The Things They Carried
The Soldier's Burden: Masculinity in The Things They Carried 11th Grade
Most, if not all of them, were drafted unwillingly. They were asked to leave their families and their homes, their girls or their kids, and they were told to die and kill for reasons unclear. These soldiers marched through swamps and villages with mutilated children and, even after the first time they killed someone or their best friends died, they were told not to cry about it. This is what Tim O’Brien tells us in The Things They Carried, a narrative of how the beast of a war that surrounded his men demanded an indomitable front. If they exposed the weakness in themselves, they exposed it to each other, and such exposure was a reminder that none of them were as strong as they were supposed to be. So they turn to other methods of coping, some of which blur the very line between right and wrong. The crude language and behavior of the soldiers demonstrate that the forced masculinity imposed on them as men and as warriors only serves to add to their trauma.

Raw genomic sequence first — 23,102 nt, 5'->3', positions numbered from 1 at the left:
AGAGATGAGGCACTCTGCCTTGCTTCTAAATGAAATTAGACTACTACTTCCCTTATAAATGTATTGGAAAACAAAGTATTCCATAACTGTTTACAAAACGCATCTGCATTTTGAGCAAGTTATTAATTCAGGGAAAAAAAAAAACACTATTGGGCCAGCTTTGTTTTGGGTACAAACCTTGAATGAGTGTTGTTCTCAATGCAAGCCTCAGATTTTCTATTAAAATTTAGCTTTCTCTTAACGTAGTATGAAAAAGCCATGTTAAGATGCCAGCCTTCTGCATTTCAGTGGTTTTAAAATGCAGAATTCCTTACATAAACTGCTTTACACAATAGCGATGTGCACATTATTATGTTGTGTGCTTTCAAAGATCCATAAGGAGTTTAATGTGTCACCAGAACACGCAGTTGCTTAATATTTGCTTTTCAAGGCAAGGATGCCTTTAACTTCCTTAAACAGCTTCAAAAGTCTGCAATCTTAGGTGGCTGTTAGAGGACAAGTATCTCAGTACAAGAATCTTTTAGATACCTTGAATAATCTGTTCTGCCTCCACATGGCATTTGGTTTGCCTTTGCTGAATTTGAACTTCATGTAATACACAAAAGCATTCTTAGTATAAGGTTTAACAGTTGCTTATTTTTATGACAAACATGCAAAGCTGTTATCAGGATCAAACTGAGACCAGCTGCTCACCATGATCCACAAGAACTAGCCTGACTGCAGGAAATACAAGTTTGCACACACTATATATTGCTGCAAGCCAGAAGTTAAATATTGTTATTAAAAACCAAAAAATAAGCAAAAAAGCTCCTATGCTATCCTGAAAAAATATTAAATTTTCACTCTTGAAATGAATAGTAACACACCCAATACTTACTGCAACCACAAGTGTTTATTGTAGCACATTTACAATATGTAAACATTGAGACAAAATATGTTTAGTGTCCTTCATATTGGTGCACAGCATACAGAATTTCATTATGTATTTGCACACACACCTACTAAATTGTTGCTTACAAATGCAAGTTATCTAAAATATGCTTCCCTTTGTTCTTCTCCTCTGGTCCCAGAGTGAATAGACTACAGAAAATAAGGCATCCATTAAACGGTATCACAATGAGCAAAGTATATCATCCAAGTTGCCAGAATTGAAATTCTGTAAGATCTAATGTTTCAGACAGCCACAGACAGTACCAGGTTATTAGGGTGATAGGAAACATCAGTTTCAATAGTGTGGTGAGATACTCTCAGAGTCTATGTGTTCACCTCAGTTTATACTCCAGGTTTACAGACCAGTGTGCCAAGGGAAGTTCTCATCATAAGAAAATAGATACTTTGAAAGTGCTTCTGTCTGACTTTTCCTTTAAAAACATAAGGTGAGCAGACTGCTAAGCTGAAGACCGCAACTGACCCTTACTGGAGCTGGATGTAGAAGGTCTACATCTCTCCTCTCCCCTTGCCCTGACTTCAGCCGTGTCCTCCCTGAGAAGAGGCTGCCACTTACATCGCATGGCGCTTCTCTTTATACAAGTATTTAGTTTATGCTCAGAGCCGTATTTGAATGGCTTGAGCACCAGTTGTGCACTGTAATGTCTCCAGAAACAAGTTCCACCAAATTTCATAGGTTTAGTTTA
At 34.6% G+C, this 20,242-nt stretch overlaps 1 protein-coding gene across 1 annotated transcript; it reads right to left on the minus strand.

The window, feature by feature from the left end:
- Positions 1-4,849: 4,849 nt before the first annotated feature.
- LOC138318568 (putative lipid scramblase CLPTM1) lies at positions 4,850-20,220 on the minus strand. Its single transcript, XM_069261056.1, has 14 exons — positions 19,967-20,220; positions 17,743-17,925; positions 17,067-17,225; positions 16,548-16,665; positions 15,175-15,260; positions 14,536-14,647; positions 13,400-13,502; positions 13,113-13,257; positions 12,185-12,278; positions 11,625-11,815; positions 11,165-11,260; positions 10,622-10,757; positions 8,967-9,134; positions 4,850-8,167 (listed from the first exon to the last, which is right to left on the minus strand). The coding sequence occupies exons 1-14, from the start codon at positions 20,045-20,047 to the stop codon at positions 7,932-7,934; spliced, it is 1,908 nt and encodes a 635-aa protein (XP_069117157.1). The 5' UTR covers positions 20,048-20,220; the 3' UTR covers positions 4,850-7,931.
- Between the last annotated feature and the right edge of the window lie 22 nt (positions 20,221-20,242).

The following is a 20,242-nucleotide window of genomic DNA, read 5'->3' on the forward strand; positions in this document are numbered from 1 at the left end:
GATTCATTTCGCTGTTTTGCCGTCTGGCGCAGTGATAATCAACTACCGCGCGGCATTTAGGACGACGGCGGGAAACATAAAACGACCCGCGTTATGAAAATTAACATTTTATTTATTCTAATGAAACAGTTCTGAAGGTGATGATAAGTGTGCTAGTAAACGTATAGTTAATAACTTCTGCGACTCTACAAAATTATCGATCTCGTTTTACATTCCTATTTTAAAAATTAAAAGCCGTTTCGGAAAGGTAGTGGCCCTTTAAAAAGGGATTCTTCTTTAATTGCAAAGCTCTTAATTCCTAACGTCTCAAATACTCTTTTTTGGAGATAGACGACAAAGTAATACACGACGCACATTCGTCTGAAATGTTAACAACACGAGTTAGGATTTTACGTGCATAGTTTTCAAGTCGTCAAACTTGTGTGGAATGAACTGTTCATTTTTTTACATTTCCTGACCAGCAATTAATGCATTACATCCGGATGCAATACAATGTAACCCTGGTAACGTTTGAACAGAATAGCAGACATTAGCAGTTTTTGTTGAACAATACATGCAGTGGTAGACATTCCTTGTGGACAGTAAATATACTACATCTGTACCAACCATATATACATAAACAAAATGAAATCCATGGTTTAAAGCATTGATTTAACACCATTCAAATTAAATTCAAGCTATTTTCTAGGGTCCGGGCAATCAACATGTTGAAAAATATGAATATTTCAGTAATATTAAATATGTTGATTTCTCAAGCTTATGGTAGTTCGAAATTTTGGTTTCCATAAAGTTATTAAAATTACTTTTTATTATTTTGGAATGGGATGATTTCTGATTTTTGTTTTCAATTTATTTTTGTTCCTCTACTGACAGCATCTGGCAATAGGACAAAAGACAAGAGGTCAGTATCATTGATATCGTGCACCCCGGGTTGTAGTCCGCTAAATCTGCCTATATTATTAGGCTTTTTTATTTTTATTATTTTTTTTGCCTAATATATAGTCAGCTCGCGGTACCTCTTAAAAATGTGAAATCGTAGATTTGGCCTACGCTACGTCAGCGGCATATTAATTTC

The crude language of the soldiers appalls Tim O’Brien at first: the seemingly apathetic treatment of a dead child in a ditch, the things they’d say when a fellow soldier is shot in the head. They wouldn’t say dead, or killed: they would be as far from poetic as possible,...
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